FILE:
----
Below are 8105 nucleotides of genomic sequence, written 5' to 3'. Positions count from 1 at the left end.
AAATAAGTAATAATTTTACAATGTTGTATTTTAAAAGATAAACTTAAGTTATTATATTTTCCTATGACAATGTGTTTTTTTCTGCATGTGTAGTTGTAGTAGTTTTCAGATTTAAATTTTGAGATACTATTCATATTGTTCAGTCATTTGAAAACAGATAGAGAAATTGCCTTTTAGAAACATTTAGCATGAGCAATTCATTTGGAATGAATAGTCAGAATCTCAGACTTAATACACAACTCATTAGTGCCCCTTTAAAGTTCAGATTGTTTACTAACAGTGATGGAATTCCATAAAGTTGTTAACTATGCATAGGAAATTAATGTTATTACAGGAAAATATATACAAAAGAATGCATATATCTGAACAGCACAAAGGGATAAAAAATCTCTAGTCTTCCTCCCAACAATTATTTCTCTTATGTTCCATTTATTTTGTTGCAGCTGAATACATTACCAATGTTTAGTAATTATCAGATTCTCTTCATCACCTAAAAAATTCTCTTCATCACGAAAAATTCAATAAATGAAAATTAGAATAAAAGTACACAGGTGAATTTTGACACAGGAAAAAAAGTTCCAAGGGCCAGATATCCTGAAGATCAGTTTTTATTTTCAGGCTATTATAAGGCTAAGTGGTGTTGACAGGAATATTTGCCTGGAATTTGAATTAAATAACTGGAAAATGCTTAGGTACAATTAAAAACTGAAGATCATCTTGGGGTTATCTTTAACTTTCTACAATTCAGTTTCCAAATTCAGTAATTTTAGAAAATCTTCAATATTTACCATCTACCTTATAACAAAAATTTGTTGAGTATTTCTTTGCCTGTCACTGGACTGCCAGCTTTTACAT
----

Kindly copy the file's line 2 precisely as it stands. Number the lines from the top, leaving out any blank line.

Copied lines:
AAATAAGTAATAATTTTACAATGTTGTATTTTAAAAGATAAACTTAAGTTATTATATTTTCCTATGACAATGTGTTTTTTTCTGCATGTGTAGTTGTAGTAGTTTTCAGATTTAAATTTTGAGATACTATTCATATTGTTCAGTCATTTGAAAACAGATAGAGAAATTGCCTTTTAGAAACATTTAGCATGAGCAATTCATTTGGAATGAATAGTCAGAATCTCAGACTTAATACACAACTCATTAGTGCCCCTTTAAAGTTCAGATTGTTTACTAACAGTGATGGAATTCCATAAAGTTGTTAACTATGCATAGGAAATTAATGTTATTACAGGAAAATATATACAAAAGAATGCATATATCTGAACAGCACAAAGGGATAAAAAATCTCTAGTCTTCCTCCCAACAATTATTTCTCTTATGTTCCATTTATTTTGTTGCAGCTGAATACATTACCAATGTTTAGTAATTATCAGATTCTCTTCATCACCTAAAAAATTCTCTTCATCACGAAAAATTCAATAAATGAAAATTAGAATAAAAGTACACAGGTGAATTTTGACACAGGAAAAAAAGTTCCAAGGGCCAGATATCCTGAAGATCAGTTTTTATTTTCAGGCTATTATAAGGCTAAGTGGTGTTGACAGGAATATTTGCCTGGAATTTGAATTAAATAACTGGAAAATGCTTAGGTACAATTAAAAACTGAAGATCATCTTGGGGTTATCTTTAACTTTCTACAATTCAGTTTCCAAATTCAGTAATTTTAGAAAATCTTCAATATTTACCATCTACCTTATAACAAAAATTTGTTGAGTATTTCTTTGCCTGTCACTGGACTGCCAGCTTTTACAT